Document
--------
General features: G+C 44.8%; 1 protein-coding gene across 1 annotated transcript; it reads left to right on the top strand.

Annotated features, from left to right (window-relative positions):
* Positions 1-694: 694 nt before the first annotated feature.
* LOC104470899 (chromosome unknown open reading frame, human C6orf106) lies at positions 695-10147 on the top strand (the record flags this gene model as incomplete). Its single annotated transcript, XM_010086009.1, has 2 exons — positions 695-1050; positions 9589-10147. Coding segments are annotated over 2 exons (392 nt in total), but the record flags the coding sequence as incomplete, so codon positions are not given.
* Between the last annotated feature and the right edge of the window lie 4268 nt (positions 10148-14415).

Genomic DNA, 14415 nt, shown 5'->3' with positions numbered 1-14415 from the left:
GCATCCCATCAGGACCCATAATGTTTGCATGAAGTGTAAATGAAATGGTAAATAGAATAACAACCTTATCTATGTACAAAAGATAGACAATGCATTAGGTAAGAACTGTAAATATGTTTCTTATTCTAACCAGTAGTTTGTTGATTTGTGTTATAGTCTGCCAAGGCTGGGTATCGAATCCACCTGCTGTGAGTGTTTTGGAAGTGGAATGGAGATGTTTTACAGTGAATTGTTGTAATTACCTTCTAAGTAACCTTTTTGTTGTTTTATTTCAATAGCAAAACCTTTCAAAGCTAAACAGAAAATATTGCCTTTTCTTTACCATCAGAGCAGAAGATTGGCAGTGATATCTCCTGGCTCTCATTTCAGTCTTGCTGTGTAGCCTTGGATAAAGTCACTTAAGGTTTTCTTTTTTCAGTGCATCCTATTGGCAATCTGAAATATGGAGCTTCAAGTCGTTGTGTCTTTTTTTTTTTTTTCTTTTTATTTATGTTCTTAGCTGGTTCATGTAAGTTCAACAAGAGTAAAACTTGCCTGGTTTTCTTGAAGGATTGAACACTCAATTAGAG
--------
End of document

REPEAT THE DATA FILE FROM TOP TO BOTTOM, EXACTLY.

General features: G+C 44.8%; 1 protein-coding gene across 1 annotated transcript; it reads left to right on the top strand.

Annotated features, from left to right (window-relative positions):
* Positions 1-694: 694 nt before the first annotated feature.
* LOC104470899 (chromosome unknown open reading frame, human C6orf106) lies at positions 695-10147 on the top strand (the record flags this gene model as incomplete). Its single annotated transcript, XM_010086009.1, has 2 exons — positions 695-1050; positions 9589-10147. Coding segments are annotated over 2 exons (392 nt in total), but the record flags the coding sequence as incomplete, so codon positions are not given.
* Between the last annotated feature and the right edge of the window lie 4268 nt (positions 10148-14415).

Genomic DNA, 14415 nt, shown 5'->3' with positions numbered 1-14415 from the left:
GCATCCCATCAGGACCCATAATGTTTGCATGAAGTGTAAATGAAATGGTAAATAGAATAACAACCTTATCTATGTACAAAAGATAGACAATGCATTAGGTAAGAACTGTAAATATGTTTCTTATTCTAACCAGTAGTTTGTTGATTTGTGTTATAGTCTGCCAAGGCTGGGTATCGAATCCACCTGCTGTGAGTGTTTTGGAAGTGGAATGGAGATGTTTTACAGTGAATTGTTGTAATTACCTTCTAAGTAACCTTTTTGTTGTTTTATTTCAATAGCAAAACCTTTCAAAGCTAAACAGAAAATATTGCCTTTTCTTTACCATCAGAGCAGAAGATTGGCAGTGATATCTCCTGGCTCTCATTTCAGTCTTGCTGTGTAGCCTTGGATAAAGTCACTTAAGGTTTTCTTTTTTCAGTGCATCCTATTGGCAATCTGAAATATGGAGCTTCAAGTCGTTGTGTCTTTTTTTTTTTTTTCTTTTTATTTATGTTCTTAGCTGGTTCATGTAAGTTCAACAAGAGTAAAACTTGCCTGGTTTTCTTGAAGGATTGAACACTCAATTAGAG